Thanks, Rob. Every organization develops insider language. And I think it’s fine to use jargon when exclusively with the club members. However, if an organization desires to grow it needs to make its language understandable and clear when new people are present. For example, waitstaff may talk in the restaurant’s kitchen about a “4- top.” But when a family arrives, the host asks, “Table for four?”
And yes, we’re very conscious of this thinking at Lifetree Cafes. We train all our people to use language that clearly connects with everyone, especially those who have not been marinated in church lingo.
I’ve never used or heard student in church circles except for how it’s used in general and I don’t use “love on” although I have heard it. I also have never used campus for church, but then again, I’ve not been part of a huge complex. While I have attended large churches, they really weren’t large enough for us to use the word campus. I don’t think that word would confuse John Public though. They just may be surprised that we have buildings or property that large and that it doesn’t resemble the traditional church that most people have in their minds.
Hey Thom! I’ve been a huge fan of your work and ideas for years, and I still am. This blog is funny, and I also recommend Tim Hawkins’ and Michael Jr’s takes on this topic. Your blogs just keep getting more negative, though, and I’d love to see you use your talents, insight, and platform to get proactive instead. As goofy or potentially off-putting as it can be, EVERY group has its own lingo, abbreviations, and inside jokes. Should we laugh at ourselves? Sure! Should we be willing to do/sacrifice anything to reach John Public? You bet. But why not focus on ways to meet John Public on his own territory, explain things to him clearly, and ask HIM what’s confusing or strange to HIM. I know this is where you’re heading on this, but why not use your blog to offer new solutions and alternatives instead of just criticizing or poking fun? One last thing: we did not invent the “students” term–that’s a PC term we adopted. Not that using politically correct terms is a good thing, either…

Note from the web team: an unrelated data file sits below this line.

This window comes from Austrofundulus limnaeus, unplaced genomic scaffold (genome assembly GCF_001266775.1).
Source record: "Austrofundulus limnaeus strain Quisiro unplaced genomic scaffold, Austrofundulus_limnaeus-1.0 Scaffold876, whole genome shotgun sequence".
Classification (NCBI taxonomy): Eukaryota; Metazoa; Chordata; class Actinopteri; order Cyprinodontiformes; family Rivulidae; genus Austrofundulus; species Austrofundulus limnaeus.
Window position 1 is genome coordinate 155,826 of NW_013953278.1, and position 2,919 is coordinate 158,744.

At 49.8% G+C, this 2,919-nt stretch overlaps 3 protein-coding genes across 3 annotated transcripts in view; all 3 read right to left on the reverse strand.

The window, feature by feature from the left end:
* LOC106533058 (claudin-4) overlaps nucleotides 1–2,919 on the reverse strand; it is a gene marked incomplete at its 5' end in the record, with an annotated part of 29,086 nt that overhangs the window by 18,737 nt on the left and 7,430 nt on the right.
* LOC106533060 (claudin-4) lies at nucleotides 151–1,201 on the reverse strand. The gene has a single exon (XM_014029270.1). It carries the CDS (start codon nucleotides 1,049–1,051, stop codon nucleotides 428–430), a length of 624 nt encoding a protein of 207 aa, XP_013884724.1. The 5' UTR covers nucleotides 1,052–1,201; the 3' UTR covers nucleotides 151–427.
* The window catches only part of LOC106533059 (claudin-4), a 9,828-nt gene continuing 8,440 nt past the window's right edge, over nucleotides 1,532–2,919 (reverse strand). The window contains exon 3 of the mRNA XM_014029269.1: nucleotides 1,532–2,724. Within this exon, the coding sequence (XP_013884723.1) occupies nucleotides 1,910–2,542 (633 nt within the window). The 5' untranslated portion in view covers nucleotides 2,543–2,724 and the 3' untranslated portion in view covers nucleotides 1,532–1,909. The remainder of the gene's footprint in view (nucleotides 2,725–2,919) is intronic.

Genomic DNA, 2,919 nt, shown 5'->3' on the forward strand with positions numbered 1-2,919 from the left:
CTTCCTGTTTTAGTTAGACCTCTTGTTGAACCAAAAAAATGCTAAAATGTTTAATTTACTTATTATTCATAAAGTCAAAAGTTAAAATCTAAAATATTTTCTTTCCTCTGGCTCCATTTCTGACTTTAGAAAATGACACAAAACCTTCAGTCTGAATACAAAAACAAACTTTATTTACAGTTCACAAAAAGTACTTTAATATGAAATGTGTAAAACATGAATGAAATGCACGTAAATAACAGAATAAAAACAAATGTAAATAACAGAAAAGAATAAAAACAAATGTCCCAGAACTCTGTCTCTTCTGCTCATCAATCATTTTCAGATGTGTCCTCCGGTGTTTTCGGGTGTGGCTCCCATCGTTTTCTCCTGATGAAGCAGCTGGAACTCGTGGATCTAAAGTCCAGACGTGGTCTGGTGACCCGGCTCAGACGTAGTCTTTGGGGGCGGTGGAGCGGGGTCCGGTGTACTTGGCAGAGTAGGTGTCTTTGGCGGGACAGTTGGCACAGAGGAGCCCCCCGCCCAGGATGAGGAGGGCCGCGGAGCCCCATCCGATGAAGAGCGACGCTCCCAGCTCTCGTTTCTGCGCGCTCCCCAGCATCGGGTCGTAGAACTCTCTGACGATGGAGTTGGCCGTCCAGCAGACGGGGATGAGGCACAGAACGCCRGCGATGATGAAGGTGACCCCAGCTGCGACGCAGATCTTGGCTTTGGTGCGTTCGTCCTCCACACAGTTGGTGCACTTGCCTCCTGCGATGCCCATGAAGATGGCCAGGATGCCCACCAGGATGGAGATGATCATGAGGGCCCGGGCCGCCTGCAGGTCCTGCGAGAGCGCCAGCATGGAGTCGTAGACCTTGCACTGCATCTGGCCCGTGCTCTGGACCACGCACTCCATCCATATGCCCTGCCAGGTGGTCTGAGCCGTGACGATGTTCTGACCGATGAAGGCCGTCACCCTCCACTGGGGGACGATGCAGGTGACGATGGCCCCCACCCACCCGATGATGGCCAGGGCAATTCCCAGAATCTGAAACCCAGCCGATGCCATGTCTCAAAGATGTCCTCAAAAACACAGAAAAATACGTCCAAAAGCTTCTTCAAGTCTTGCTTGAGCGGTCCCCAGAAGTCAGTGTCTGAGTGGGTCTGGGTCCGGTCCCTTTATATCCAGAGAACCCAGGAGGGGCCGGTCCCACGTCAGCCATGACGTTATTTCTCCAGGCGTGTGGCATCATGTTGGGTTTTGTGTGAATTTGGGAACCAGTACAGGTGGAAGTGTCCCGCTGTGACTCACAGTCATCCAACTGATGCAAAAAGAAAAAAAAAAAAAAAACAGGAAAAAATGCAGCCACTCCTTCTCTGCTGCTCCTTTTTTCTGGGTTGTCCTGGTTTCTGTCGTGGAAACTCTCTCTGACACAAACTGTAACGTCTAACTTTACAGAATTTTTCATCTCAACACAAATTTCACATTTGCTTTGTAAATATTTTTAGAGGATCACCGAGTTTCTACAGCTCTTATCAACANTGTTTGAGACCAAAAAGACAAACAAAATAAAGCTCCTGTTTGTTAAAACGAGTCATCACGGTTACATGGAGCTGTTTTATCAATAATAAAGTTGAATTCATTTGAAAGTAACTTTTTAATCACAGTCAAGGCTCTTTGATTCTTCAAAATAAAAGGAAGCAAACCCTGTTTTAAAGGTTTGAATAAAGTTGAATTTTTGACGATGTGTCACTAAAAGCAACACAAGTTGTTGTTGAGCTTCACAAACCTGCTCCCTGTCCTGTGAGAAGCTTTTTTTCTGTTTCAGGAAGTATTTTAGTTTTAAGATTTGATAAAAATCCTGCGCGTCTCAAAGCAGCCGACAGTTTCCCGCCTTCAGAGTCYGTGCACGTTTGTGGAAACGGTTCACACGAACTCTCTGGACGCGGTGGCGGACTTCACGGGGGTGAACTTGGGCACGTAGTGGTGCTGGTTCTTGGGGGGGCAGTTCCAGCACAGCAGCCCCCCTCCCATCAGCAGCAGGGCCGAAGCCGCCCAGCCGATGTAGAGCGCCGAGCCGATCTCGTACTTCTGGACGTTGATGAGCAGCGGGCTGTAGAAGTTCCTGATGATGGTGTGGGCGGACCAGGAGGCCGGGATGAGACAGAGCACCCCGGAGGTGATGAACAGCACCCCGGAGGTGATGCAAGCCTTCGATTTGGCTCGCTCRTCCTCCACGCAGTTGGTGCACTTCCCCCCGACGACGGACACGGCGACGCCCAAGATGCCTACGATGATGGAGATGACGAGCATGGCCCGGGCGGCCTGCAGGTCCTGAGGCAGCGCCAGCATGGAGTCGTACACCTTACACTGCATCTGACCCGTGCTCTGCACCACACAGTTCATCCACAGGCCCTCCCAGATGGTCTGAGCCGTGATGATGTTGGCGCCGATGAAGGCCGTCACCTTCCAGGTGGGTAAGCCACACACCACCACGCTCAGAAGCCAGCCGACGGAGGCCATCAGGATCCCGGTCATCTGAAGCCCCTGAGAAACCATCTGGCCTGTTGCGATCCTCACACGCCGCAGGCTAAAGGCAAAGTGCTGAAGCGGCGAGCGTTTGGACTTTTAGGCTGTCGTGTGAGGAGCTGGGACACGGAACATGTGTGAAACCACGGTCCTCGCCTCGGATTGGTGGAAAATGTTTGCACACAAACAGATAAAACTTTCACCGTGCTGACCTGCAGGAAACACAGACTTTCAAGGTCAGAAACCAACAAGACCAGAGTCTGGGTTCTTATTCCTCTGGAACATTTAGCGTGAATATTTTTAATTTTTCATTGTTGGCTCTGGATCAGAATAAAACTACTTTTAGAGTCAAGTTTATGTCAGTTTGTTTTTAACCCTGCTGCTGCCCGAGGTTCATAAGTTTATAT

Leave it to you to notice and point out our peculiar usage of vernacular. We pastors are quite adet at using Theological Vernacular around others. I am still not sure if I do it to impress myself or others. Good point, my old friend, just don’t forget it wasn’t ALL that long ago that you and I sort of defined “peculiar,” and look at us now.
Pastor Rob Nedbalek
If you don’t believe God has a sense of humor, look at me.I went to the seminary! 🙂
Hey, Rob. I think we were the very definition of peculiar in our neighborhood. And look, we never outgrew it!
I agree, and this got me thinking about Jesus’ teaching. I’m no expert on 1st century Palestinian culture, so I don’t know how his language fit in with the masses. They were certainly uncomfortable with what he was saying at times, and confused by it at other times, but I think that had more to do with his radical ideas than his language. As that applies to some earlier comments, I agree that people who don’t know Jesus might feel uncomfortable with church teachings, but it should be because of the content, not the fact that we have our own language.
It seems to me (again, a non-expert on such matters) that most of what Jesus said related perfectly to the culture – farming parables, etc. I’ve also heard (from a Rob Bell teaching) that some of the stories he used (those mentioned when he talks about counting the cost) were political references, and that when he said, “Jerusalem, Jerusalem, how I long to gather you up under my wings,” that it was a paraphrased quote from a 1st century pagan play.
All this to say, from where I sit it seems Jesus spoke and engaged with the culture on their level. But I’d be interested to know if he also used language or prhases that would’ve made no sense to people.